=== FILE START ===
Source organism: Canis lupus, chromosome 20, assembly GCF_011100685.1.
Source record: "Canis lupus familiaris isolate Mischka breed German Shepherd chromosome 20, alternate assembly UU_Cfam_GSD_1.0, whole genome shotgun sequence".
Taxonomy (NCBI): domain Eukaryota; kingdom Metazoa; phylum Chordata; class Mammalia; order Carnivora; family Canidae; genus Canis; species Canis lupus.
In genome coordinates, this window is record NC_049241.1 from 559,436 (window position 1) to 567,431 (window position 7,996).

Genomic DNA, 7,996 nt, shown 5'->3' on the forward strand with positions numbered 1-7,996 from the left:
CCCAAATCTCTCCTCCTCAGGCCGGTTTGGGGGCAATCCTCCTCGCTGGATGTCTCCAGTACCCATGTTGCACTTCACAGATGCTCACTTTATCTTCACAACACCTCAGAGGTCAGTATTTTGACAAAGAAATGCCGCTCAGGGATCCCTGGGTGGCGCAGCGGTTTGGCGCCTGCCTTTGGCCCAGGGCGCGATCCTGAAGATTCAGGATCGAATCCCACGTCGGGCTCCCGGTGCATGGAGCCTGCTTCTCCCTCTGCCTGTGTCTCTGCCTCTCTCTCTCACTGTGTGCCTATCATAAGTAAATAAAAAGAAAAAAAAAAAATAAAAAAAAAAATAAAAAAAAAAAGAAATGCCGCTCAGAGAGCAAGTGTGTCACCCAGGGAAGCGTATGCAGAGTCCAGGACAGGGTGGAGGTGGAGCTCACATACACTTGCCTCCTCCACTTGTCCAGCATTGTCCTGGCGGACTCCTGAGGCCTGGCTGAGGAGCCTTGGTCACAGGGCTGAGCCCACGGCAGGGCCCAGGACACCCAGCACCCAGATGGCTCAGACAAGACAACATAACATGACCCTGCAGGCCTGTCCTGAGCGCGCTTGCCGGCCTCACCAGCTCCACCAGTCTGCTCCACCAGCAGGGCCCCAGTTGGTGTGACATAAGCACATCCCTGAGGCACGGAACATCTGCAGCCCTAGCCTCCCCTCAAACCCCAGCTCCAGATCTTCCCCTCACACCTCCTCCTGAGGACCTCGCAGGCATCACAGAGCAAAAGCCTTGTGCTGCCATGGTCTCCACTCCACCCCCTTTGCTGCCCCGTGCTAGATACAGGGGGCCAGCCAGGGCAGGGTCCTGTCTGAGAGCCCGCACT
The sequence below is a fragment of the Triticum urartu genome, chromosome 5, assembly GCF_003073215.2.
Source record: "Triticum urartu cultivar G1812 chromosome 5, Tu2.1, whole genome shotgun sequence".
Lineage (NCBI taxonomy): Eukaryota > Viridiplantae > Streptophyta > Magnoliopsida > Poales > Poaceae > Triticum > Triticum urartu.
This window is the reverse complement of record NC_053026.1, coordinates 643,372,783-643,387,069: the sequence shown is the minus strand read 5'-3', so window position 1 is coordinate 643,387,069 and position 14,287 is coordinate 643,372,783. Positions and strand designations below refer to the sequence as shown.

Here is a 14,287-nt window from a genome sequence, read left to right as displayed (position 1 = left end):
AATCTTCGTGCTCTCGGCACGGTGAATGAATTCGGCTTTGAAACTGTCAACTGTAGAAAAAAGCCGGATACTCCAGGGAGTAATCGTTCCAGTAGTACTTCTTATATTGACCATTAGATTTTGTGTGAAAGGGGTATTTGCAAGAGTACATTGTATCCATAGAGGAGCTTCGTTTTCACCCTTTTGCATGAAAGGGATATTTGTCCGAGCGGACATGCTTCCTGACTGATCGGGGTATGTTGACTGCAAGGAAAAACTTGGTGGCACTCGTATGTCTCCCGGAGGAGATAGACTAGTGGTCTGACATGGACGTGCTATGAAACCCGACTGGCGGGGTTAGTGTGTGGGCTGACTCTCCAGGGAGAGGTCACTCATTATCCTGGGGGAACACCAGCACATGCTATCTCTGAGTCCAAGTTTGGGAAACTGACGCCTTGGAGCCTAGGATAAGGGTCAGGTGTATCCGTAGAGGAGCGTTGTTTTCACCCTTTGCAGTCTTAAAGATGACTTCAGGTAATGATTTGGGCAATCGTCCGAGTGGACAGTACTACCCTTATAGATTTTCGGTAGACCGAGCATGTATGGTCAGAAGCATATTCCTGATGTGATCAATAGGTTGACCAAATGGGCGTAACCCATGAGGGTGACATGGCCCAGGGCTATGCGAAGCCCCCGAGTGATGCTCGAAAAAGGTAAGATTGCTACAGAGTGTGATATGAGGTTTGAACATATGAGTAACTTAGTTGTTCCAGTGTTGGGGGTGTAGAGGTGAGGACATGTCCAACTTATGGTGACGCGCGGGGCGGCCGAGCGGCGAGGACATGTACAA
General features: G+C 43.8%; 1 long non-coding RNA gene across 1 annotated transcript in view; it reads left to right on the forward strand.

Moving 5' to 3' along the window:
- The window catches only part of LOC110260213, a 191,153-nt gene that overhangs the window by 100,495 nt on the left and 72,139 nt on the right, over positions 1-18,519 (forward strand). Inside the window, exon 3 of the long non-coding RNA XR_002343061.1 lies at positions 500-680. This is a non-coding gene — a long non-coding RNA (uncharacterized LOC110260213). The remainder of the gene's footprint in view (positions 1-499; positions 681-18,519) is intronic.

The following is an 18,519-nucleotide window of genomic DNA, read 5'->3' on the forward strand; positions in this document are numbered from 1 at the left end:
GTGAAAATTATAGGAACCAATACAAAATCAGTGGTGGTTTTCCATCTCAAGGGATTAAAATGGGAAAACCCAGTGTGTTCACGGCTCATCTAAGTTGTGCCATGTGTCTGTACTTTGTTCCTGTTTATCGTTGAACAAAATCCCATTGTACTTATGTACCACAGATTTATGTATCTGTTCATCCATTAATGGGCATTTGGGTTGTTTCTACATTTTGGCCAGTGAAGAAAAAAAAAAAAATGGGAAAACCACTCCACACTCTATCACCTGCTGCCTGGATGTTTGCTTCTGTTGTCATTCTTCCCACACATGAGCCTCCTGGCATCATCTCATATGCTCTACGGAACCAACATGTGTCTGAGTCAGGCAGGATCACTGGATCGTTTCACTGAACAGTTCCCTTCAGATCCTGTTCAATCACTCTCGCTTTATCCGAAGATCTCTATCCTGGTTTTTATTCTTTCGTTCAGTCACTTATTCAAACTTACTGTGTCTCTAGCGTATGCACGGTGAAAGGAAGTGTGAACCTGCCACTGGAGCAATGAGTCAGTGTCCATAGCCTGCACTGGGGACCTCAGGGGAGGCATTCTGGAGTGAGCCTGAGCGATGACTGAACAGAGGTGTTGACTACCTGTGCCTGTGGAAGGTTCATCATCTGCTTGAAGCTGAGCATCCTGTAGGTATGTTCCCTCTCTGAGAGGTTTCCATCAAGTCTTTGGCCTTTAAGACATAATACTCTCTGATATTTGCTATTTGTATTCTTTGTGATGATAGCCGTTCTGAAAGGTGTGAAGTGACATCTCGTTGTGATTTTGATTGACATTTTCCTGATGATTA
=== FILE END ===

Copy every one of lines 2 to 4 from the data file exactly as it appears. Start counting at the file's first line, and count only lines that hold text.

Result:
Source record: "Canis lupus familiaris isolate Mischka breed German Shepherd chromosome 20, alternate assembly UU_Cfam_GSD_1.0, whole genome shotgun sequence".
Taxonomy (NCBI): domain Eukaryota; kingdom Metazoa; phylum Chordata; class Mammalia; order Carnivora; family Canidae; genus Canis; species Canis lupus.
In genome coordinates, this window is record NC_049241.1 from 559,436 (window position 1) to 567,431 (window position 7,996).